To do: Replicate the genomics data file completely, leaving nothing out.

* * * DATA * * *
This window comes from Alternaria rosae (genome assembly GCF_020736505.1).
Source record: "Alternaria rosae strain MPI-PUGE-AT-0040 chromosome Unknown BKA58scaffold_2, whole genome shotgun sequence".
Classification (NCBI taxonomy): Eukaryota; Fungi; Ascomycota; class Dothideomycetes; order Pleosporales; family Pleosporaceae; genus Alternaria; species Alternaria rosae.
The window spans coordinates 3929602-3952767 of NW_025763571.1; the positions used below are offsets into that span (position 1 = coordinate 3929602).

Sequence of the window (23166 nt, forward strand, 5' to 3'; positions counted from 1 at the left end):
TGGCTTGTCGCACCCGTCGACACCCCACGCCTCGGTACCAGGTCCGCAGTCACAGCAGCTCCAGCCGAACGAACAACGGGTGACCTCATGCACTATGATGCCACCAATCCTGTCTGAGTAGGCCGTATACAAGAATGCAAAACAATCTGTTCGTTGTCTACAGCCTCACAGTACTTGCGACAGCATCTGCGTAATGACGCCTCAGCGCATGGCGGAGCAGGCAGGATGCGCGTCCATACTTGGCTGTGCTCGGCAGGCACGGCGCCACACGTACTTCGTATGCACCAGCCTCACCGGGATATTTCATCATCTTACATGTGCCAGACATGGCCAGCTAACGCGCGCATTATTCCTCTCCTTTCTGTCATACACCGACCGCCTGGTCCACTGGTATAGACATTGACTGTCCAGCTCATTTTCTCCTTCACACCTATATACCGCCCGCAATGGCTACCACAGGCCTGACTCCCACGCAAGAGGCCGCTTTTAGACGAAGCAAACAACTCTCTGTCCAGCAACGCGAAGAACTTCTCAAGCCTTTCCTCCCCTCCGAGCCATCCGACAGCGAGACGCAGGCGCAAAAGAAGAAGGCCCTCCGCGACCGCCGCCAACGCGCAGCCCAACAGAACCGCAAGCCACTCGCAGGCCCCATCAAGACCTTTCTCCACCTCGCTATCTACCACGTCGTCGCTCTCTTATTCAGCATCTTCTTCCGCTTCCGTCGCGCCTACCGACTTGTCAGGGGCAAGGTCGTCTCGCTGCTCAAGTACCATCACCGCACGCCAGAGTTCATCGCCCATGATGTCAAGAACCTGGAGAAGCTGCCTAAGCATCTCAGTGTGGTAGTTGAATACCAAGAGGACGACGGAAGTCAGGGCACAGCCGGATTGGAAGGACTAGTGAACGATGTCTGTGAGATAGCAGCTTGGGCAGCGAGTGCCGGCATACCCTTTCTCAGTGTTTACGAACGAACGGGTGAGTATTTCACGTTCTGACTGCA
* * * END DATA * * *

This window comes from Alternaria rosae (genome assembly GCF_020736505.1).
Source record: "Alternaria rosae strain MPI-PUGE-AT-0040 chromosome Unknown BKA58scaffold_2, whole genome shotgun sequence".
Classification (NCBI taxonomy): Eukaryota; Fungi; Ascomycota; class Dothideomycetes; order Pleosporales; family Pleosporaceae; genus Alternaria; species Alternaria rosae.
The window spans coordinates 3929602-3952767 of NW_025763571.1; the positions used below are offsets into that span (position 1 = coordinate 3929602).

Sequence of the window (23166 nt, forward strand, 5' to 3'; positions counted from 1 at the left end):
TGGCTTGTCGCACCCGTCGACACCCCACGCCTCGGTACCAGGTCCGCAGTCACAGCAGCTCCAGCCGAACGAACAACGGGTGACCTCATGCACTATGATGCCACCAATCCTGTCTGAGTAGGCCGTATACAAGAATGCAAAACAATCTGTTCGTTGTCTACAGCCTCACAGTACTTGCGACAGCATCTGCGTAATGACGCCTCAGCGCATGGCGGAGCAGGCAGGATGCGCGTCCATACTTGGCTGTGCTCGGCAGGCACGGCGCCACACGTACTTCGTATGCACCAGCCTCACCGGGATATTTCATCATCTTACATGTGCCAGACATGGCCAGCTAACGCGCGCATTATTCCTCTCCTTTCTGTCATACACCGACCGCCTGGTCCACTGGTATAGACATTGACTGTCCAGCTCATTTTCTCCTTCACACCTATATACCGCCCGCAATGGCTACCACAGGCCTGACTCCCACGCAAGAGGCCGCTTTTAGACGAAGCAAACAACTCTCTGTCCAGCAACGCGAAGAACTTCTCAAGCCTTTCCTCCCCTCCGAGCCATCCGACAGCGAGACGCAGGCGCAAAAGAAGAAGGCCCTCCGCGACCGCCGCCAACGCGCAGCCCAACAGAACCGCAAGCCACTCGCAGGCCCCATCAAGACCTTTCTCCACCTCGCTATCTACCACGTCGTCGCTCTCTTATTCAGCATCTTCTTCCGCTTCCGTCGCGCCTACCGACTTGTCAGGGGCAAGGTCGTCTCGCTGCTCAAGTACCATCACCGCACGCCAGAGTTCATCGCCCATGATGTCAAGAACCTGGAGAAGCTGCCTAAGCATCTCAGTGTGGTAGTTGAATACCAAGAGGACGACGGAAGTCAGGGCACAGCCGGATTGGAAGGACTAGTGAACGATGTCTGTGAGATAGCAGCTTGGGCAGCGAGTGCCGGCATACCCTTTCTCAGTGTTTACGAACGAACGGGTGAGTATTTCACGTTCTGACTGCA